1. I was in Bitola (ex-Monastir) during Sarah Aroesti’s performance last year 2017 in September. It is such an honor and excitement to hear that this performance will repeat next year 2018. As a native of Bitola I have always been intrigued by the Sephardi influence in this town. After so many tragedies in Europe and Macedonia being a frontline of the WWI against the Ottomans and later WWII with Nazi occupation the city suffered tremendously and lost the biggest most unique community of Macedonian Jews. Whereas once there were weddings followed by local musicians, bat and barmitzvahs now there are empty homes of stunning architecture like sleeping beauties waiting for a kiss to wake them up from the slumber. The great thing about Macedonia is that a Ladino language can come back and be spoken on the streets of Bitola as an official language since the constitution allows for any linguistic population making up at least 20% of the city’s demographic to use their language as an official language for example Tetovo and Gostivar have over 20% of Albanian Macedonians and use Albanian as official language.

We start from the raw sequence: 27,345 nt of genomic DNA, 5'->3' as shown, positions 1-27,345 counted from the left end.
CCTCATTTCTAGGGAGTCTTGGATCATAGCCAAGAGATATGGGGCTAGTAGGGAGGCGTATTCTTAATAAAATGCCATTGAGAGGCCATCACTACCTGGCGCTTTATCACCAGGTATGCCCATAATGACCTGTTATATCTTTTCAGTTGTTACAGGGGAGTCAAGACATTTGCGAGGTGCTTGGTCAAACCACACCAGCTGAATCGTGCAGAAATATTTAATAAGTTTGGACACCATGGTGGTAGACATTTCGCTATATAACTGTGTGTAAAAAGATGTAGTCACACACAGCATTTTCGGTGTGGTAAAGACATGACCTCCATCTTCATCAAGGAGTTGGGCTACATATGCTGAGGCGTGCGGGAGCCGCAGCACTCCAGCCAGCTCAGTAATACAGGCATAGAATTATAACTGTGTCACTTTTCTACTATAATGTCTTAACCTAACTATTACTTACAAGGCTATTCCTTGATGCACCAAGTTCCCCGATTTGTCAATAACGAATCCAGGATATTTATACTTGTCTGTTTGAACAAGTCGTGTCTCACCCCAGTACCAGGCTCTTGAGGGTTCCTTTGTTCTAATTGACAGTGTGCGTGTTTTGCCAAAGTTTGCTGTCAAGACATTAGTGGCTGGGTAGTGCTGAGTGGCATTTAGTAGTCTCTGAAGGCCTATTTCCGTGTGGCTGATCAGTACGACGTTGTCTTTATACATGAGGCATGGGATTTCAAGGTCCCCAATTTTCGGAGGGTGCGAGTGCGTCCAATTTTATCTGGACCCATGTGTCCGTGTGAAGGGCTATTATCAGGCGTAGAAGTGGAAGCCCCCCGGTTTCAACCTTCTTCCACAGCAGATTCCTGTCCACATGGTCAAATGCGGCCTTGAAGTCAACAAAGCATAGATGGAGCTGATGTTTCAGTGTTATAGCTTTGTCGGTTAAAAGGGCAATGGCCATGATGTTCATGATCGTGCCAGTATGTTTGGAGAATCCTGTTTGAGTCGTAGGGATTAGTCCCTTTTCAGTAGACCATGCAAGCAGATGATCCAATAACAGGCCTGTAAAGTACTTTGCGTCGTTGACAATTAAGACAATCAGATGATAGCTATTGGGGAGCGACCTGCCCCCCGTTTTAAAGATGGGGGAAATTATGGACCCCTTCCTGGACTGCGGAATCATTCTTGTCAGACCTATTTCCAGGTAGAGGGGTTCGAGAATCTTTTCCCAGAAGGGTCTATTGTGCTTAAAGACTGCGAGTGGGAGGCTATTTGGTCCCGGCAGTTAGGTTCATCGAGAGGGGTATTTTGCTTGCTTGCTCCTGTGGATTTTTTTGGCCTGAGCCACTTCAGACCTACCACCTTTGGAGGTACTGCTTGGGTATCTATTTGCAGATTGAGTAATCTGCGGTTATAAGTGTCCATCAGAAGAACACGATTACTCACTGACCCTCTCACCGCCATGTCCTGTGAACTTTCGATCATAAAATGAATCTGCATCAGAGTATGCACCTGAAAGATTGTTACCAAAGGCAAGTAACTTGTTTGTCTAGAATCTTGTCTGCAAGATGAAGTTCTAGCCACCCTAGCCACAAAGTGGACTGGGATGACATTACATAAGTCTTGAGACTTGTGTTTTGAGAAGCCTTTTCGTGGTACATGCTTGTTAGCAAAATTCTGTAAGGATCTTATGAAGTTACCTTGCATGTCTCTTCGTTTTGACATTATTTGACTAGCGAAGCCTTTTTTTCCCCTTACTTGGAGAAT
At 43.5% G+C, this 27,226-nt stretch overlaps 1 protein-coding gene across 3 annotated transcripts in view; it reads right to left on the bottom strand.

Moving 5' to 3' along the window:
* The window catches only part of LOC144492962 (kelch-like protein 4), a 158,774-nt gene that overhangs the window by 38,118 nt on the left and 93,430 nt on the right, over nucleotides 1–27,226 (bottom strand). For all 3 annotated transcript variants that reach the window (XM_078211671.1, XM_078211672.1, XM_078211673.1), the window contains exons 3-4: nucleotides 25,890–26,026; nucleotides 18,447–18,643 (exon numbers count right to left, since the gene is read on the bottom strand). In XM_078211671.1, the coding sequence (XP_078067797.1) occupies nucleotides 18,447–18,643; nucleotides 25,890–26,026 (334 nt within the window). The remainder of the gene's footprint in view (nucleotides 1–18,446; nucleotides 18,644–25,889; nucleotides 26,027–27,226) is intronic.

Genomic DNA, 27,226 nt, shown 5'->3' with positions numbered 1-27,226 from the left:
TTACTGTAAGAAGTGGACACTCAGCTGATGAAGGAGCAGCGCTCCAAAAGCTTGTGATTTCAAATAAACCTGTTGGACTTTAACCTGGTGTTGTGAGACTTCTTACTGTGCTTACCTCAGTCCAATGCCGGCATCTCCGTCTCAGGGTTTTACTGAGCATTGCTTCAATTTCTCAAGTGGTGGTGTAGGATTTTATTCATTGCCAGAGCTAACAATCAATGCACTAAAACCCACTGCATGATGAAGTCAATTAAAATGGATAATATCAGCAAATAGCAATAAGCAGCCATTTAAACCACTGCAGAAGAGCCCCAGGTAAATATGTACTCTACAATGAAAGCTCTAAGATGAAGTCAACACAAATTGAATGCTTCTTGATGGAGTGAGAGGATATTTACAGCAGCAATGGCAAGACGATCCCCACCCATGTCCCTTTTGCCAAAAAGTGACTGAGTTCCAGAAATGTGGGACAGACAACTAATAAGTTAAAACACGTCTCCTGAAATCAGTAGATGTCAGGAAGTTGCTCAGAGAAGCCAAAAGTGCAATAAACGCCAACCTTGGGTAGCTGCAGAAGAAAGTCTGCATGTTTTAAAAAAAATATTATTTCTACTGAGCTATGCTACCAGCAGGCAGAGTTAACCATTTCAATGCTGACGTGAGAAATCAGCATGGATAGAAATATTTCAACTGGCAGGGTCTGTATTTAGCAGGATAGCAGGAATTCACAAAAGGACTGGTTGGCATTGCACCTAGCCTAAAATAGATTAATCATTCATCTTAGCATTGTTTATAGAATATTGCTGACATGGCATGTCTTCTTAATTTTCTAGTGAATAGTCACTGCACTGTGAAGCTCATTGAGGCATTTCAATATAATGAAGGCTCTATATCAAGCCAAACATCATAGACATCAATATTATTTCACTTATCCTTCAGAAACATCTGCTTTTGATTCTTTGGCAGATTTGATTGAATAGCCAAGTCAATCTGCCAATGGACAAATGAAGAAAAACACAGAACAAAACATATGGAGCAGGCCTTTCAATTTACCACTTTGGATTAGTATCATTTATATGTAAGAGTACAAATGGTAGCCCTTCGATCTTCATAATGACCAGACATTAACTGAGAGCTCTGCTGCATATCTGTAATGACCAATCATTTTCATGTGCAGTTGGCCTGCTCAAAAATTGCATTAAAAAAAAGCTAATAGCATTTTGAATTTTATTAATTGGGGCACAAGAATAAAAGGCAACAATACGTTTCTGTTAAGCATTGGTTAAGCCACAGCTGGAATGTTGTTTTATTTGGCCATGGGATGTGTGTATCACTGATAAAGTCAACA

2. Maybe one of you two could help me identify the person who could facilitate obtaining the permission to install a Stolpersteine ( in Bitola in honor of a relative who lived at Skopyanska Street, 58, Los Cortijos (Kurtijos).
    I have tried for years to honor their initial approval of my petition without success. Needless to say that I have reassured the local authorities that there will be no expenses for the city; I pay the actual memorial stone and its installation by the artist Gunter Demnig. Even if I don’t speak Macedonian, all my communications have been in that language.
    Anyway, thanks for sharing this interview.

Leave a Reply

Your email address will not be published. Required fields are marked *

This site is protected by reCAPTCHA and the Google Privacy Policy and Terms of Service apply.

The reCAPTCHA verification period has expired. Please reload the page.

This site uses Akismet to reduce spam. Learn how your comment data is processed.